WASHINGTON — RESEARCH does not support concerns that the world is in imminent danger from global warming or ozone depletion, said a study released last week.
The study by Frederick Seitz, a former president of the National Academy of Sciences, said satellite data show insignificant temperature changes in the last 15 years, despite high levels of carbon dioxide emissions.
The study also said indications are that the lifetime of atmospheric carbon dioxide, which is considered a major factor in global warming and the greenhouse effect, is closer to 10 years than the widely believed 50 years.
``This means that only a small fraction of the increase in atmospheric carbon dioxide observed over the last 100 years can be from burning fossil fuels. The remainder must come from the natural change in the earth-ocean-atmosphere system,'' it said.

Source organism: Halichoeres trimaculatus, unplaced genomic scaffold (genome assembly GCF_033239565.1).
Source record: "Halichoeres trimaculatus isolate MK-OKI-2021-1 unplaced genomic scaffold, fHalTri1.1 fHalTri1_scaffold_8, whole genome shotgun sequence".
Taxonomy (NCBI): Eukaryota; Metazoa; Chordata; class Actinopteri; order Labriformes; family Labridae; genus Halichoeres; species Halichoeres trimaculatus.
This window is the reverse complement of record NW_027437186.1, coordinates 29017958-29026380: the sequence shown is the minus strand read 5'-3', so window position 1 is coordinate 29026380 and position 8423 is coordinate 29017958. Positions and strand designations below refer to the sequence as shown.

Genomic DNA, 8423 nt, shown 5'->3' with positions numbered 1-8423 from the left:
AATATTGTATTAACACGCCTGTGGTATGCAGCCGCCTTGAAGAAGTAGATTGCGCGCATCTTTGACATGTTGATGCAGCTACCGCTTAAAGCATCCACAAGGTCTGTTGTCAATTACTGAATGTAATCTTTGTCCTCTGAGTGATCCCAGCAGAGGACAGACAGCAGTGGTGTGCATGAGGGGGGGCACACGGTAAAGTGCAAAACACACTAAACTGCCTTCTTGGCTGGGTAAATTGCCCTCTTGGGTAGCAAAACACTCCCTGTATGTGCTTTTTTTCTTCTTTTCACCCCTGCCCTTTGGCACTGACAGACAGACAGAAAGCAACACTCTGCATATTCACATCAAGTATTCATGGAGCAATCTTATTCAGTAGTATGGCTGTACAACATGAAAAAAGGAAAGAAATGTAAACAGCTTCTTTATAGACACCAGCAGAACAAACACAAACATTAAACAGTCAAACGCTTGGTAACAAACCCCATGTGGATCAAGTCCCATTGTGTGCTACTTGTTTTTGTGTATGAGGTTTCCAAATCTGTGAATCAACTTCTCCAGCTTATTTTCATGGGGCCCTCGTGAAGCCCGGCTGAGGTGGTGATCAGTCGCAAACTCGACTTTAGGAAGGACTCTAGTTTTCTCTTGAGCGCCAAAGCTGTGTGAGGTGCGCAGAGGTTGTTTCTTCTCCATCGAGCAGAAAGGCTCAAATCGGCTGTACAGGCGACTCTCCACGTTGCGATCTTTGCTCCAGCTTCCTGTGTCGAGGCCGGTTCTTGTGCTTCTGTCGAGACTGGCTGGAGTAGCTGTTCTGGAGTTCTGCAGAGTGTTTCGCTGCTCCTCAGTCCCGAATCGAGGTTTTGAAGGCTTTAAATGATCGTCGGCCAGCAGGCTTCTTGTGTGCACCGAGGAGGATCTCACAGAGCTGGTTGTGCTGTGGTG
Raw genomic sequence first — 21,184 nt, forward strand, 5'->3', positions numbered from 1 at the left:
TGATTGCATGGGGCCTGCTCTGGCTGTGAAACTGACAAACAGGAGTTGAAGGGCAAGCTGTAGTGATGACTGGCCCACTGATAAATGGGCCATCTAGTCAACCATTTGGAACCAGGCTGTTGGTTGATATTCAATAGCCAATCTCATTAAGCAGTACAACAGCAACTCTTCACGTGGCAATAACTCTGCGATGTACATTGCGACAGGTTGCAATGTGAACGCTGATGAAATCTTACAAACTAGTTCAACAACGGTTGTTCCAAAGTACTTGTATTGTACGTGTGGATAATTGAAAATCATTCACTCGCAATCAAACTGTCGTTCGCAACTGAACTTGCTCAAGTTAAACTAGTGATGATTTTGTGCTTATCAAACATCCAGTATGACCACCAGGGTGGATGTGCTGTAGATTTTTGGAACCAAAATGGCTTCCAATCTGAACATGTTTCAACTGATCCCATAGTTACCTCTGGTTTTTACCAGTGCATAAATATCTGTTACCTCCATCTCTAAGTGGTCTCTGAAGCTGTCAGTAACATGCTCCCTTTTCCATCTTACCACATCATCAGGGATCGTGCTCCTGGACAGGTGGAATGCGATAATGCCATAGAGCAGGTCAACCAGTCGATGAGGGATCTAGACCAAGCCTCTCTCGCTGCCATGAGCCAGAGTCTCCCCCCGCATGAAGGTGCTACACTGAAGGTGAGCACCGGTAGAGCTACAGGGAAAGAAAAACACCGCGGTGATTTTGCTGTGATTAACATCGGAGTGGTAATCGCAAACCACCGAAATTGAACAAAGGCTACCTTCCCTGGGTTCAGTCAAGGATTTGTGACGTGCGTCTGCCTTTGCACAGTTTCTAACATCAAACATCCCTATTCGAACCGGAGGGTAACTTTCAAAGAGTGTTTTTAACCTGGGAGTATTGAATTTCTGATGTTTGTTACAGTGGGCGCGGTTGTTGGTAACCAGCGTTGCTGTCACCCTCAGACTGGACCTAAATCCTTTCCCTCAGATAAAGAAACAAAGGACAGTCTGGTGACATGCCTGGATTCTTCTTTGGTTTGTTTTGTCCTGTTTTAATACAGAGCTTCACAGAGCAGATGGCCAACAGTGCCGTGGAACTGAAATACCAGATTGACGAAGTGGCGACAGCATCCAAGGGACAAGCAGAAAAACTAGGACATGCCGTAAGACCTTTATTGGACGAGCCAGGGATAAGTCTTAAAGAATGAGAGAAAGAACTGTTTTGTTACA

Mr. Seitz said the rise and fall in the earth's temperature over the last 100 years correlates with the sun's activity more than emissions from burning fossil fuels. The study also said the thinning layer of atmospheric ozone, which is particularly apparent over Antarctica in the spring, may have natural causes such as strong polar winds.
The study also said there are ways to store nuclear waste material ``with complete safety.''